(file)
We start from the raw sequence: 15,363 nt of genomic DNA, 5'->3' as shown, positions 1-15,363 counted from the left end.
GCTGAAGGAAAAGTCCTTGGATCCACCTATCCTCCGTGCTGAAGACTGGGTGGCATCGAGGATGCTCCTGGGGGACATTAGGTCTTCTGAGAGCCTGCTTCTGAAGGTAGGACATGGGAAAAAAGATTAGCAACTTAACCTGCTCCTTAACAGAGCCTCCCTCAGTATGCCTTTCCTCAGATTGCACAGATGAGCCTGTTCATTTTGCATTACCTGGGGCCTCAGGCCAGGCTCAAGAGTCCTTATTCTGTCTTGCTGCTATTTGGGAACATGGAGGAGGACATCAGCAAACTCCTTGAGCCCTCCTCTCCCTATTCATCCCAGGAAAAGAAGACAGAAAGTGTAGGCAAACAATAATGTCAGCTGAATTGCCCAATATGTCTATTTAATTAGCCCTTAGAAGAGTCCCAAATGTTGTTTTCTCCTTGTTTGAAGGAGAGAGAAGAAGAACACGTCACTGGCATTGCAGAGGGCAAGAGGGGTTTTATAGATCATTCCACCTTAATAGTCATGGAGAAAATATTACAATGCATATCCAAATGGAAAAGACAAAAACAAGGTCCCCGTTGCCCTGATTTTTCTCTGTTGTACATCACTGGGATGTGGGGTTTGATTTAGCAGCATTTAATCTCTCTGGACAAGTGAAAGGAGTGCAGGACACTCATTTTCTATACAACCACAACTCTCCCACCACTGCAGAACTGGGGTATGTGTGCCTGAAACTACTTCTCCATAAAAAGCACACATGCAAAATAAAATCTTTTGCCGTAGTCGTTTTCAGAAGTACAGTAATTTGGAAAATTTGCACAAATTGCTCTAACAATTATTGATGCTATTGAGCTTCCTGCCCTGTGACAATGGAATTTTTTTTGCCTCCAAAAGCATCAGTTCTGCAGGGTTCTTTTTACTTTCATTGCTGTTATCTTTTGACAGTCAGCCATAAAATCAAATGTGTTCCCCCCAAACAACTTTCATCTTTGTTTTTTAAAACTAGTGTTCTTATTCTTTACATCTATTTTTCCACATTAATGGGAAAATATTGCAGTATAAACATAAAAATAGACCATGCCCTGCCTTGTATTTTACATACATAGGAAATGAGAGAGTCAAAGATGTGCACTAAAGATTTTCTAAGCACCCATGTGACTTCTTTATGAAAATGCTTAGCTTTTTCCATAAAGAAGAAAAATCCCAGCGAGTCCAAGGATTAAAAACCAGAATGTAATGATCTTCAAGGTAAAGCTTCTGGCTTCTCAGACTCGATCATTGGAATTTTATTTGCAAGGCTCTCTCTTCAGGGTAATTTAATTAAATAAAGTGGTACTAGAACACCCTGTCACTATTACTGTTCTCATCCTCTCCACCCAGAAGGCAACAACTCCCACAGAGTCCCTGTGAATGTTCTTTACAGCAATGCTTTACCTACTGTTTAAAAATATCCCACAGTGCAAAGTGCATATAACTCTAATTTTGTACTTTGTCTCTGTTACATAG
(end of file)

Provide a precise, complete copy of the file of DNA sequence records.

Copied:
We start from the raw sequence: 15,363 nt of genomic DNA, 5'->3' as shown, positions 1-15,363 counted from the left end.
GCTGAAGGAAAAGTCCTTGGATCCACCTATCCTCCGTGCTGAAGACTGGGTGGCATCGAGGATGCTCCTGGGGGACATTAGGTCTTCTGAGAGCCTGCTTCTGAAGGTAGGACATGGGAAAAAAGATTAGCAACTTAACCTGCTCCTTAACAGAGCCTCCCTCAGTATGCCTTTCCTCAGATTGCACAGATGAGCCTGTTCATTTTGCATTACCTGGGGCCTCAGGCCAGGCTCAAGAGTCCTTATTCTGTCTTGCTGCTATTTGGGAACATGGAGGAGGACATCAGCAAACTCCTTGAGCCCTCCTCTCCCTATTCATCCCAGGAAAAGAAGACAGAAAGTGTAGGCAAACAATAATGTCAGCTGAATTGCCCAATATGTCTATTTAATTAGCCCTTAGAAGAGTCCCAAATGTTGTTTTCTCCTTGTTTGAAGGAGAGAGAAGAAGAACACGTCACTGGCATTGCAGAGGGCAAGAGGGGTTTTATAGATCATTCCACCTTAATAGTCATGGAGAAAATATTACAATGCATATCCAAATGGAAAAGACAAAAACAAGGTCCCCGTTGCCCTGATTTTTCTCTGTTGTACATCACTGGGATGTGGGGTTTGATTTAGCAGCATTTAATCTCTCTGGACAAGTGAAAGGAGTGCAGGACACTCATTTTCTATACAACCACAACTCTCCCACCACTGCAGAACTGGGGTATGTGTGCCTGAAACTACTTCTCCATAAAAAGCACACATGCAAAATAAAATCTTTTGCCGTAGTCGTTTTCAGAAGTACAGTAATTTGGAAAATTTGCACAAATTGCTCTAACAATTATTGATGCTATTGAGCTTCCTGCCCTGTGACAATGGAATTTTTTTTGCCTCCAAAAGCATCAGTTCTGCAGGGTTCTTTTTACTTTCATTGCTGTTATCTTTTGACAGTCAGCCATAAAATCAAATGTGTTCCCCCCAAACAACTTTCATCTTTGTTTTTTAAAACTAGTGTTCTTATTCTTTACATCTATTTTTCCACATTAATGGGAAAATATTGCAGTATAAACATAAAAATAGACCATGCCCTGCCTTGTATTTTACATACATAGGAAATGAGAGAGTCAAAGATGTGCACTAAAGATTTTCTAAGCACCCATGTGACTTCTTTATGAAAATGCTTAGCTTTTTCCATAAAGAAGAAAAATCCCAGCGAGTCCAAGGATTAAAAACCAGAATGTAATGATCTTCAAGGTAAAGCTTCTGGCTTCTCAGACTCGATCATTGGAATTTTATTTGCAAGGCTCTCTCTTCAGGGTAATTTAATTAAATAAAGTGGTACTAGAACACCCTGTCACTATTACTGTTCTCATCCTCTCCACCCAGAAGGCAACAACTCCCACAGAGTCCCTGTGAATGTTCTTTACAGCAATGCTTTACCTACTGTTTAAAAATATCCCACAGTGCAAAGTGCATATAACTCTAATTTTGTACTTTGTCTCTGTTACATAG